An In Vitro Absorbance Assay for Intestinal Cell Viability and Function
The Easy and Rapid In Vitro Research Absorbance Assay for Intestinal Cells
|Intestinal Cells (adherent)
|Intestinal Cells (non-adherent)
Uses of EpiLIGHT™
- Study intestinal epithelium stem cell research.
- Measure stem cell self-renewal, proliferation potential and ability.
- Study intestinal progenitor cells, cell differentiation and markers.
- Study cell functional interaction.
- Determine the response of crypt and villi cells to different agents.
- Incorporates the non-destructive and proven Roche® WST-1 tetrazolium reagent to produce a soluble yellow formazan product.
- Uses an absorbance plate reader or multimode plate reader, with a 420nm to 480nm filter.
- Non-subjective, instrument-based and quantitative readout procedure.
- Combine directly with other endpoint assays.
- Flexibility to use investigators own growth medium and culture protocols.
- Available for adherent or non-adherent cells.
- High-throughput capability.
- Results in 1-4 hours after addition of the single-step WST-1 reagent.
- Simple, time efficient and cost effective.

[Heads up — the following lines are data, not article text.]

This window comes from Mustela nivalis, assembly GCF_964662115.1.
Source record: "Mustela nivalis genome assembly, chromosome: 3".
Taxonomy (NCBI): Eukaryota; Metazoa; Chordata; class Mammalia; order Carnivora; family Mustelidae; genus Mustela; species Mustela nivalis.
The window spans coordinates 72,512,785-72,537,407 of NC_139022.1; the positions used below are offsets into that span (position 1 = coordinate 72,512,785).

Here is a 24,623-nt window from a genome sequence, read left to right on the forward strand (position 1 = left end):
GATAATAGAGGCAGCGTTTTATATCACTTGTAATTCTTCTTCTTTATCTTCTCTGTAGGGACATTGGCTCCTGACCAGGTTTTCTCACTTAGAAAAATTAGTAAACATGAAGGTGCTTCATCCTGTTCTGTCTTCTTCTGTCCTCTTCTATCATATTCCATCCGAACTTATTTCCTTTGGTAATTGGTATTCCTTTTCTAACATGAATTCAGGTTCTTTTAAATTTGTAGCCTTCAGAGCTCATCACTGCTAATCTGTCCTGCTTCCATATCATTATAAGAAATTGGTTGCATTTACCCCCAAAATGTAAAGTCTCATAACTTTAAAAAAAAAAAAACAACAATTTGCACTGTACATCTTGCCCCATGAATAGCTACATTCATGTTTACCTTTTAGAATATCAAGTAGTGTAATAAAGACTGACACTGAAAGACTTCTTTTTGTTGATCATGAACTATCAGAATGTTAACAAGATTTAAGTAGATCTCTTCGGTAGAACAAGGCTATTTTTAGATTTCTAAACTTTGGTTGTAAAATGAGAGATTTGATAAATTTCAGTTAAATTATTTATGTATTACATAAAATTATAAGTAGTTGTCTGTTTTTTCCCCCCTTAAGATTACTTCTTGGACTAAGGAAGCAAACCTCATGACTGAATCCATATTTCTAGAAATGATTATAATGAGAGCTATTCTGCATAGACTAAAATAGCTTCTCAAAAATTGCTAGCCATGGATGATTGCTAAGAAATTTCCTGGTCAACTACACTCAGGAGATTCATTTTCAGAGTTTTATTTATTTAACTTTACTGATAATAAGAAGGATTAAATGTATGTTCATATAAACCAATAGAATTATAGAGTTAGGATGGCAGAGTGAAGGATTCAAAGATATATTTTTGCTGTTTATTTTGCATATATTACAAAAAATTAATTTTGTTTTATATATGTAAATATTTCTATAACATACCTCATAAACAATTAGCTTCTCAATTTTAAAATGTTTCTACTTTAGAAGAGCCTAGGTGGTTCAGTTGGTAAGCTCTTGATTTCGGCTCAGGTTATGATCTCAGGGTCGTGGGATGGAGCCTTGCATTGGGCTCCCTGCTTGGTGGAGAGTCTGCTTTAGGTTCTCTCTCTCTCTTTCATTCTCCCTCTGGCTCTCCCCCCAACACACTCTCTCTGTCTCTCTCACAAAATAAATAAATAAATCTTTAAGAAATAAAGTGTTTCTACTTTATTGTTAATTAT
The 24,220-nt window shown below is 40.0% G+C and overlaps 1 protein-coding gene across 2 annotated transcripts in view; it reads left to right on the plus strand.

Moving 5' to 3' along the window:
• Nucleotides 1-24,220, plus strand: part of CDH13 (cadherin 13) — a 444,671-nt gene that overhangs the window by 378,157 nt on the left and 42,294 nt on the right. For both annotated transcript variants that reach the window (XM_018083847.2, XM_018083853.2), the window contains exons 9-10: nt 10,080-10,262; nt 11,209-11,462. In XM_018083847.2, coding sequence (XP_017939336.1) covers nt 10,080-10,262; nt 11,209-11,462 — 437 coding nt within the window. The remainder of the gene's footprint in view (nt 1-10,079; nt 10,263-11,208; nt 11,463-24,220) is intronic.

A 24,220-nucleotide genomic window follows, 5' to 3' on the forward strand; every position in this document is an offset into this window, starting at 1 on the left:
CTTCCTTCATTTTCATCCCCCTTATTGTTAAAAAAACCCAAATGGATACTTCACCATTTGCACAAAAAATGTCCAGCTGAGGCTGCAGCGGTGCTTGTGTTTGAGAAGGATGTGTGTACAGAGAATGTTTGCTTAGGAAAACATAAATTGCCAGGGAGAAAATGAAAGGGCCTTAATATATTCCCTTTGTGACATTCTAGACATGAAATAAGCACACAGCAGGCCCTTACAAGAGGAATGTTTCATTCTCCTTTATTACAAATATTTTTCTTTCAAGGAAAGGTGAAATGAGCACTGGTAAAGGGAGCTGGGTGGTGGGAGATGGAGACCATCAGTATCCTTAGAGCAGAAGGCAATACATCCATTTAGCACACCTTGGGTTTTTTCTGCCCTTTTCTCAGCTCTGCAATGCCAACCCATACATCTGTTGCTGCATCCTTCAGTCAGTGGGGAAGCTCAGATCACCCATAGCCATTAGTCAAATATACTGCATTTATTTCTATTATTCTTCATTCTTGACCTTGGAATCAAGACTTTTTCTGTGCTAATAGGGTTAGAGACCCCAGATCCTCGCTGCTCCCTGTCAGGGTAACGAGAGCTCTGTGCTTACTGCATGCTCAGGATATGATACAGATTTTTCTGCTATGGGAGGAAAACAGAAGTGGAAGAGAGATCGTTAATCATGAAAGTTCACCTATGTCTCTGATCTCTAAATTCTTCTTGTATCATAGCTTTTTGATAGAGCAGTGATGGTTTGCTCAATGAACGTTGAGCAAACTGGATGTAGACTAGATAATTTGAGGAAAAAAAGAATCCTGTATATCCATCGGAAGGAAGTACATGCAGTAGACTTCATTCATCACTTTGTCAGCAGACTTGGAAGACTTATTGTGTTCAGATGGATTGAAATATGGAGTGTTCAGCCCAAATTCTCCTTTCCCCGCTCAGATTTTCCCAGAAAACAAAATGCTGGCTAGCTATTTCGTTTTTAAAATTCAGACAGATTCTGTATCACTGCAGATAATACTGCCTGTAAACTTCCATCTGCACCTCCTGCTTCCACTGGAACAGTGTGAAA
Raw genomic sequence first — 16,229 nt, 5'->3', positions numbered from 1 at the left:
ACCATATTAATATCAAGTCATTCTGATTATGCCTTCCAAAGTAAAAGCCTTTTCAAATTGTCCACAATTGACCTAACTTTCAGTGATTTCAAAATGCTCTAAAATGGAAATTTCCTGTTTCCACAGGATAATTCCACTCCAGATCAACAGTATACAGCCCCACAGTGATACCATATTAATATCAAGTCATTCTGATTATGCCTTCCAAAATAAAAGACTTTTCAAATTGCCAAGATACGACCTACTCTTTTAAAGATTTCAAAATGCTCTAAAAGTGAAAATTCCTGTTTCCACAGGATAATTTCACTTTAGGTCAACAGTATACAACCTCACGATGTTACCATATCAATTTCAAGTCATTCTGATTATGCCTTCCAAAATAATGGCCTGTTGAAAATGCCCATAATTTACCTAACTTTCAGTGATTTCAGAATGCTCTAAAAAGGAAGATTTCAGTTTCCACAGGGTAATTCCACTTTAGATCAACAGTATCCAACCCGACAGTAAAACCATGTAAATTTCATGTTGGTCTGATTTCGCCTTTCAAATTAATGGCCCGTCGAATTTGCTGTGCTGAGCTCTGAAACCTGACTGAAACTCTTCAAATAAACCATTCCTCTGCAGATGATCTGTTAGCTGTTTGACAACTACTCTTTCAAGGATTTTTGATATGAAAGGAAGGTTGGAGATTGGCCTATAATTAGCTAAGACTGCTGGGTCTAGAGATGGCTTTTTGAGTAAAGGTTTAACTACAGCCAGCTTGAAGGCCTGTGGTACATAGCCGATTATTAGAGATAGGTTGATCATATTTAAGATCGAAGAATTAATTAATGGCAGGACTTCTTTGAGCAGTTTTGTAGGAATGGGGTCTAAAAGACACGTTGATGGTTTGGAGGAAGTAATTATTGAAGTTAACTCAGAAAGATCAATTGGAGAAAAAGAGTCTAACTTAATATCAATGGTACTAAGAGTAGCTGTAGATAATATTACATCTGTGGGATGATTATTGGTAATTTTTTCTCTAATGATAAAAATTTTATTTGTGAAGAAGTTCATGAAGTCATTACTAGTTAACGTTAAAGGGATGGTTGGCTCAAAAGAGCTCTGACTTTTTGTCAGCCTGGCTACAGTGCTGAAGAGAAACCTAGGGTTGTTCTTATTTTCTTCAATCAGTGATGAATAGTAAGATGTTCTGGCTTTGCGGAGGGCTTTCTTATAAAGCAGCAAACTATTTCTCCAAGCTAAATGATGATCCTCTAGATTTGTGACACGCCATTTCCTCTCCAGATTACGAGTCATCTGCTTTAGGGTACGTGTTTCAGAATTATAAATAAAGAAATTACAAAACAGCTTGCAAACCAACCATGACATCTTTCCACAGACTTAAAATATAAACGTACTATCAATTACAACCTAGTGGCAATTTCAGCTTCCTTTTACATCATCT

EpiLIGHT™ can be used for to study intestinal cells from multiple species. Intestinal cell lines can also be used with EpiLIGHT™
- Incorporates a terazolium WST-1 reagent that is reduced to a soluble yellow formazan, which can be measured at an maximum absorbance of 440nm (420nm to 480nm) in an absorbance plate reader.
- After culture, add 10Î¼l of the WST-1 reagent, mix and read absorbance at 440nm after 1-4 hours in a 96-well plate reader. Plates can be returned to incubator and re-read at a later time for increased sensitivity.
- No solubilization step as in a MTT reaction. Replaces MTT assays.
For Research Use Only. Not for clinical diagnostic use.
Absorbance or multimode plate reader with a 490nm filter.
- WST-1 Reagent
- Sterile, clear, 96-well plates. Choice of non-adherent or adherent plates.
- Non-sterile, 96-well plate for background determination.
- Sterile, adhesive foil covers to maintain sterility of unused wells.